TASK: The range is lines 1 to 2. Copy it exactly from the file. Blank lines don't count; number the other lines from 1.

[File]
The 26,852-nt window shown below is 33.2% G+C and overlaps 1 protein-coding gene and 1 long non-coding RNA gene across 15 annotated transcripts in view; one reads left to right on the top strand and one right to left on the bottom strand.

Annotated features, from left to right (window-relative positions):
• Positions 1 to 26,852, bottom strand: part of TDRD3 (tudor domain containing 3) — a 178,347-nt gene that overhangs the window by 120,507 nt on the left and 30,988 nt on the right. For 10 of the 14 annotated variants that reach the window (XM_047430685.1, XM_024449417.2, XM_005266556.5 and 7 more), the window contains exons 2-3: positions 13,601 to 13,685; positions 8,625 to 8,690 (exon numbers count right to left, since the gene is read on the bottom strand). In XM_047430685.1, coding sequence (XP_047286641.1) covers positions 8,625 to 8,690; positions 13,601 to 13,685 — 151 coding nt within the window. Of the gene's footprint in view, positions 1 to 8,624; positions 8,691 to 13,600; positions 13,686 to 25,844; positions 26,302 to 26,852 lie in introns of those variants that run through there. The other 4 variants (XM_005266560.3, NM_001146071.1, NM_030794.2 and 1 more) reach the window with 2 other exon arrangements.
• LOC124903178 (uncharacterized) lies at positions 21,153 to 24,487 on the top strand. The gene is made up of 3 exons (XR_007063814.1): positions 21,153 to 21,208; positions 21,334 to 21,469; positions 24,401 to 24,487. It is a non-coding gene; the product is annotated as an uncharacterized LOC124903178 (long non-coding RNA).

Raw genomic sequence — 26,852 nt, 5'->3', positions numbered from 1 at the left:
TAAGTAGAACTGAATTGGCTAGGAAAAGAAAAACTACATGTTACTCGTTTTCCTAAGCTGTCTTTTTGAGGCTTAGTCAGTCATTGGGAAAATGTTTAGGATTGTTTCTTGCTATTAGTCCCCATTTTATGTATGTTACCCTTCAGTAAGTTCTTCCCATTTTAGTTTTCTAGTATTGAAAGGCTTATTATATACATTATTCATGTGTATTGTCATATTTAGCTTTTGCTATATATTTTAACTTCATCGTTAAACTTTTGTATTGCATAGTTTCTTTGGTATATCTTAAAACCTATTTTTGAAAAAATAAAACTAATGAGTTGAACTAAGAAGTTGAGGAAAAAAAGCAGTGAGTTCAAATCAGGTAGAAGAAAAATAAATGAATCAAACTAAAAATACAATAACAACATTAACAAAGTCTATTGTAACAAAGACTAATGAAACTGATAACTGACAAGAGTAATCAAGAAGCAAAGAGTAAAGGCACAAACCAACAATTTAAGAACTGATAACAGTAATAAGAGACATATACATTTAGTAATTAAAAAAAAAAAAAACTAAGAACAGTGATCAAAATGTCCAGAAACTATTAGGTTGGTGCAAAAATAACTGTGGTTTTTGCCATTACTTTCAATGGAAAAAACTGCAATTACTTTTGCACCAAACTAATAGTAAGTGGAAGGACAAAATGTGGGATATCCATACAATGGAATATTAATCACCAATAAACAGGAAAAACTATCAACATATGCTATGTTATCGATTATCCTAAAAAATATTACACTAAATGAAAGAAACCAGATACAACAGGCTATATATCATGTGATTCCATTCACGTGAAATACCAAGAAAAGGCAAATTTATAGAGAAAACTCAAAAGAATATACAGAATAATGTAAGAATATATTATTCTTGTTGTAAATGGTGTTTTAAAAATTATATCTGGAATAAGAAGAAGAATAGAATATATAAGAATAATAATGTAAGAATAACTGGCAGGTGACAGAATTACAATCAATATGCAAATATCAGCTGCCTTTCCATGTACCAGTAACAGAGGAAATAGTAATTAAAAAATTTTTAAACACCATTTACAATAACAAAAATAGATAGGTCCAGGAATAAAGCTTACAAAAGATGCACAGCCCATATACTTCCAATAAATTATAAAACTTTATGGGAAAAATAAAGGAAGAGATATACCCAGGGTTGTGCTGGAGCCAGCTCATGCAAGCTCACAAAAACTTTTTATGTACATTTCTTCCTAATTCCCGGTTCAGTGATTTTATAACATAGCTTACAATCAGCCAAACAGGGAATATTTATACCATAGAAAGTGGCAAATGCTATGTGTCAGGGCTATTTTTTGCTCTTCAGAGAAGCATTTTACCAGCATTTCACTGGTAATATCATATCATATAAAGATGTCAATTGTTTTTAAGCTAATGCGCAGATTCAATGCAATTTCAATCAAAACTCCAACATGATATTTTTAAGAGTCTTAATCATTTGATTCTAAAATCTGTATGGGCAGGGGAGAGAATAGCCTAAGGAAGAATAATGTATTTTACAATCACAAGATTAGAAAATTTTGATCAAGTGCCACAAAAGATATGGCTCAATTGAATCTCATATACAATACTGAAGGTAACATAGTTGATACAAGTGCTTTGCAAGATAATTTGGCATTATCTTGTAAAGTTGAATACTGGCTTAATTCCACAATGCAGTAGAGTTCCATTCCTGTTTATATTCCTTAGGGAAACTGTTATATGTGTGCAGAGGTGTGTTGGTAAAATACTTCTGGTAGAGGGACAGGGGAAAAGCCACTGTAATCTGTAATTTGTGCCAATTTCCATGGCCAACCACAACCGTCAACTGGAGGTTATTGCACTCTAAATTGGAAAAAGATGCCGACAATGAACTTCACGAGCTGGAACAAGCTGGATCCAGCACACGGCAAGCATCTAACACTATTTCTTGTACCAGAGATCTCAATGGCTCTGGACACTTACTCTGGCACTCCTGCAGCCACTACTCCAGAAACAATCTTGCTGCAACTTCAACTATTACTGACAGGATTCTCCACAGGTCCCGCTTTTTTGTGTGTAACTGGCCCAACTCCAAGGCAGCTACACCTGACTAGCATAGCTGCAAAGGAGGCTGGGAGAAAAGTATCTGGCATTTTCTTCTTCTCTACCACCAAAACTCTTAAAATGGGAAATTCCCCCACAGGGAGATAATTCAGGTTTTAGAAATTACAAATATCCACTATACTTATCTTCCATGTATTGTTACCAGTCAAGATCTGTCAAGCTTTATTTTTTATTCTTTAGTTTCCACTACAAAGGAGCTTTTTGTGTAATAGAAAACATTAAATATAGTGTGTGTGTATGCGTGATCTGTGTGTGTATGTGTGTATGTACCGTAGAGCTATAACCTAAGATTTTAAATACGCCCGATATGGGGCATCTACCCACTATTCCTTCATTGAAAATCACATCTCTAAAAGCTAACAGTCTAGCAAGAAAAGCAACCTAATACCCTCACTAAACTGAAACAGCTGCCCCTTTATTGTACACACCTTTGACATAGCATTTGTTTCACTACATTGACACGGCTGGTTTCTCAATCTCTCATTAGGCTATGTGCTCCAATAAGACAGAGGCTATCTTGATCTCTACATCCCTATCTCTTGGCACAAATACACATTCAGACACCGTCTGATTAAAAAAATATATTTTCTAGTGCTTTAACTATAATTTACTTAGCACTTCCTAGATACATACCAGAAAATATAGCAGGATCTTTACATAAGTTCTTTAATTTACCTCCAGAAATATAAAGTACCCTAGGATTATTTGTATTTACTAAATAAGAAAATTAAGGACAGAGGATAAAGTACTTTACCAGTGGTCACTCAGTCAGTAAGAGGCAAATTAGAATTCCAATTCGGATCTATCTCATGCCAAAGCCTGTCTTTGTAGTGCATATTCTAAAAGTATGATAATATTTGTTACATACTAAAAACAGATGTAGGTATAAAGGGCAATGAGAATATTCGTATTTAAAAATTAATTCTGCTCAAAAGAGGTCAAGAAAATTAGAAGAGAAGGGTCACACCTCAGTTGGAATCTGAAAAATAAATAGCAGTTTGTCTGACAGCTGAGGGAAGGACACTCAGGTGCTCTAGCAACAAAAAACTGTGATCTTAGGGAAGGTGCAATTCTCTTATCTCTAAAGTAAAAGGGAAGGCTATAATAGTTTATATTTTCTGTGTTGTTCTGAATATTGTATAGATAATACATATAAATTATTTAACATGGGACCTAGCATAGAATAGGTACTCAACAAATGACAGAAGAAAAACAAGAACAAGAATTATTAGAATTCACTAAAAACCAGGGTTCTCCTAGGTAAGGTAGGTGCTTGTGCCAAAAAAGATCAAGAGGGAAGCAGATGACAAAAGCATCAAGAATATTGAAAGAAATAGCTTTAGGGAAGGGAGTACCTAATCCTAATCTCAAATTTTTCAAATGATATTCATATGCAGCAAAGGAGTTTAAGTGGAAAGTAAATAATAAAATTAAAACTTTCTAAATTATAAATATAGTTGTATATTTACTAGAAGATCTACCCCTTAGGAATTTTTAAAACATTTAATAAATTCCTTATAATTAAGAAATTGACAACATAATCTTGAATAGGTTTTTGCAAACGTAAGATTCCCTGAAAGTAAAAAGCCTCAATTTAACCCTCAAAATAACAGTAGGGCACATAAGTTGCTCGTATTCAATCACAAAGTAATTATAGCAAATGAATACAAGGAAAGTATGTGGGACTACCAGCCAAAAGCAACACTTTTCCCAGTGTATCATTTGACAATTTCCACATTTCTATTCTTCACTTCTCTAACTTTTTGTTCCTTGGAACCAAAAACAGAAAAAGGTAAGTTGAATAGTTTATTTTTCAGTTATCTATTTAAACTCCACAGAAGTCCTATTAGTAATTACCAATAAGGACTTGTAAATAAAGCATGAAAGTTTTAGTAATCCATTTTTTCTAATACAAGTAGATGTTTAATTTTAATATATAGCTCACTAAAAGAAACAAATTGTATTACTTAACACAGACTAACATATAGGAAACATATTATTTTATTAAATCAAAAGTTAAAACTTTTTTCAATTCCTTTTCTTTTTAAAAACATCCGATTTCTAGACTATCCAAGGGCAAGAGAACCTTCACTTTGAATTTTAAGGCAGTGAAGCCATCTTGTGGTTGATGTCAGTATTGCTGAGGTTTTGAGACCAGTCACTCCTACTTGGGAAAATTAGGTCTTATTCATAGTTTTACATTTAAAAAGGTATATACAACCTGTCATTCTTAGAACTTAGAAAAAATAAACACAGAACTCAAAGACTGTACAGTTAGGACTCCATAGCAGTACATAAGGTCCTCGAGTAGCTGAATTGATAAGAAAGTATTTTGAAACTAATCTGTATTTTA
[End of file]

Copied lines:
The 26,852-nt window shown below is 33.2% G+C and overlaps 1 protein-coding gene and 1 long non-coding RNA gene across 15 annotated transcripts in view; one reads left to right on the top strand and one right to left on the bottom strand.

Annotated features, from left to right (window-relative positions):